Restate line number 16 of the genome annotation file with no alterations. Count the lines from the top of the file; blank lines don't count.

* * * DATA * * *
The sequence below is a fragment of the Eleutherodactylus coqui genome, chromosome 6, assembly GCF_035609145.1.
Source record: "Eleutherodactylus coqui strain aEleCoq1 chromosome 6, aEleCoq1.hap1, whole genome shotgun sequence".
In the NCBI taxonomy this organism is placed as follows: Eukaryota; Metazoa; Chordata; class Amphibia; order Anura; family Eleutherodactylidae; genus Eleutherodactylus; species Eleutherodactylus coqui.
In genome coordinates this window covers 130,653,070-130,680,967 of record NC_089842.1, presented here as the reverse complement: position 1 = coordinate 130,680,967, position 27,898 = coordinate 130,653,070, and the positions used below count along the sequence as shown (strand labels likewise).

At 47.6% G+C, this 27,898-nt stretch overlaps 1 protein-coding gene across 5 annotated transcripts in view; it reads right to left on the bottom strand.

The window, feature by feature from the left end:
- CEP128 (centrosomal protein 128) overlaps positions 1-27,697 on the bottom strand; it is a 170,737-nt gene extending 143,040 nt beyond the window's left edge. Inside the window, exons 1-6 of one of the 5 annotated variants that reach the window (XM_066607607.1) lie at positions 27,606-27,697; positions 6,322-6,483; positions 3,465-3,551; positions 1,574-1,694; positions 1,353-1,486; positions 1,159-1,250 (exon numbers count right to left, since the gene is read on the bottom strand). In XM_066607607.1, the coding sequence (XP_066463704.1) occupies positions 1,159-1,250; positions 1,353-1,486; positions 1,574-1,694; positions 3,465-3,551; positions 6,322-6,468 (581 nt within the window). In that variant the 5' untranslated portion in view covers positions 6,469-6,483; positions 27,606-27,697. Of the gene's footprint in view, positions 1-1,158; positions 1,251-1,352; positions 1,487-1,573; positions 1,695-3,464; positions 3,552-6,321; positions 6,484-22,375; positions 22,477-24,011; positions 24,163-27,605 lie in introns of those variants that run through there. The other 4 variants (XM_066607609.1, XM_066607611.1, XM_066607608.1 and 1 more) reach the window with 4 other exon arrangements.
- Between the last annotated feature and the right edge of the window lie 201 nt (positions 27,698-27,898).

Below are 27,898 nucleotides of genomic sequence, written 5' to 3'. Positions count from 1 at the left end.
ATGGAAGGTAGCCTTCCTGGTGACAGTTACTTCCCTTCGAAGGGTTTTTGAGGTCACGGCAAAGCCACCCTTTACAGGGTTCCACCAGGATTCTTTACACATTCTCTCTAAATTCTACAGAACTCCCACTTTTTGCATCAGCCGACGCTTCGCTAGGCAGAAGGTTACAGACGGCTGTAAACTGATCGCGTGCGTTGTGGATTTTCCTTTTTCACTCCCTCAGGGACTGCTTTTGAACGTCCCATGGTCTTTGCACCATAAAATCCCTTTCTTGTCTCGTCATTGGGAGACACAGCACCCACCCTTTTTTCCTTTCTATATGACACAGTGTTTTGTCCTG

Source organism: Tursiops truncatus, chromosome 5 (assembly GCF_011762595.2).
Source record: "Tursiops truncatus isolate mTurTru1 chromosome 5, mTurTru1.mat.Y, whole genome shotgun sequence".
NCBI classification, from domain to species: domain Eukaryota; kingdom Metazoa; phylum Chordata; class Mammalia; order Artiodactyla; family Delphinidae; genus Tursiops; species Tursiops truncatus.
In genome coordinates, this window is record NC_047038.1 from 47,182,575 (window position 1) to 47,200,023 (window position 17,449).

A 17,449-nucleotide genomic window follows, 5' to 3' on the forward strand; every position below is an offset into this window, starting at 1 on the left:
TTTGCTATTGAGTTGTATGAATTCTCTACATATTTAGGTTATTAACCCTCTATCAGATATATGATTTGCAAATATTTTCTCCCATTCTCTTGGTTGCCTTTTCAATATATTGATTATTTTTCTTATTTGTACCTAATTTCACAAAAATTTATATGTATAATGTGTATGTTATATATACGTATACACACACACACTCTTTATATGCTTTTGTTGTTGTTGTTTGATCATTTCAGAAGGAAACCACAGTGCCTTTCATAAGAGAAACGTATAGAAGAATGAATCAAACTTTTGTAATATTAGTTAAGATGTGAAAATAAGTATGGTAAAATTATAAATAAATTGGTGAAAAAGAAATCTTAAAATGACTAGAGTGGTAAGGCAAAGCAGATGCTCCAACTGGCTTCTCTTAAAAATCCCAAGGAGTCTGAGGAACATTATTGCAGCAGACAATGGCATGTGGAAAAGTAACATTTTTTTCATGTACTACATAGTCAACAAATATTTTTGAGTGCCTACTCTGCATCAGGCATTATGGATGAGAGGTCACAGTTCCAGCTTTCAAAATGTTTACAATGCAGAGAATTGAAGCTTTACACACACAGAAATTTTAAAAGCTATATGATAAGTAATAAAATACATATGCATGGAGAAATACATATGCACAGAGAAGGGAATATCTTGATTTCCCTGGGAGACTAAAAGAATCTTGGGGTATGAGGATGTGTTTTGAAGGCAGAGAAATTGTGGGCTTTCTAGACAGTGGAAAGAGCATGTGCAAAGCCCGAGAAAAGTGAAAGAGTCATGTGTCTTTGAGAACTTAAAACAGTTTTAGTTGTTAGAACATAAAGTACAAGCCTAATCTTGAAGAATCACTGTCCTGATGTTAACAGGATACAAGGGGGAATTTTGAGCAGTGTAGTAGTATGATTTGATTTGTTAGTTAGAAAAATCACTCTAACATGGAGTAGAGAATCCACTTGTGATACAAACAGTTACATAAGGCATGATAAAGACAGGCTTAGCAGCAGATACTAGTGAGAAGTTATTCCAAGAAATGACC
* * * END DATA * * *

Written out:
TTTGCTATTGAGTTGTATGAATTCTCTACATATTTAGGTTATTAACCCTCTATCAGATATATGATTTGCAAATATTTTCTCCCATTCTCTTGGTTGCCTTTTCAATATATTGATTATTTTTCTTATTTGTACCTAATTTCACAAAAATTTATATGTATAATGTGTATGTTATATATACGTATACACACACACACTCTTTATATGCTTTTGTTGTTGTTGTTTGATCATTTCAGAAGGAAACCACAGTGCCTTTCATAAGAGAAACGTATAGAAGAATGAATCAAACTTTTGTAATATTAGTTAAGATGTGAAAATAAGTATGGTAAAATTATAAATAAATTGGTGAAAAAGAAATCTTAAAATGACTAGAGTGGTAAGGCAAAGCAGATGCTCCAACTGGCTTCTCTTAAAAATCCCAAGGAGTCTGAGGAACATTATTGCAGCAGACAATGGCATGTGGAAAAGTAACATTTTTTTCATGTACTACATAGTCAACAAATATTTTTGAGTGCCTACTCTGCATCAGGCATTATGGATGAGAGGTCACAGTTCCAGCTTTCAAAATGTTTACAATGCAGAGAATTGAAGCTTTACACACACAGAAATTTTAAAAGCTATATGATAAGTAATAAAATACATATGCATGGAGAAATACATATGCACAGAGAAGGGAATATCTTGATTTCCCTGGGAGACTAAAAGAATCTTGGGGTATGAGGATGTGTTTTGAAGGCAGAGAAATTGTGGGCTTTCTAGACAGTGGAAAGAGCATGTGCAAAGCCCGAGAAAAGTGAAAGAGTCATGTGTCTTTGAGAACTTAAAACAGTTTTAGTTGTTAGAACATAAAGTACAAGCCTAATCTTGAAGAATCACTGTCCTGATGTTAACAGGATACAAGGGGGAATTTTGAGCAGTGTAGTAGTATGATTTGATTTGTTAGTTAGAAAAATCACTCTAACATGGAGTAGAGAATCCACTTGTGATACAAACAGTTACATAAGGCATGATAAAGACAGGCTTAGCAGCAGATACTAGTGAGAAGTTATTCCAAGAAATGACC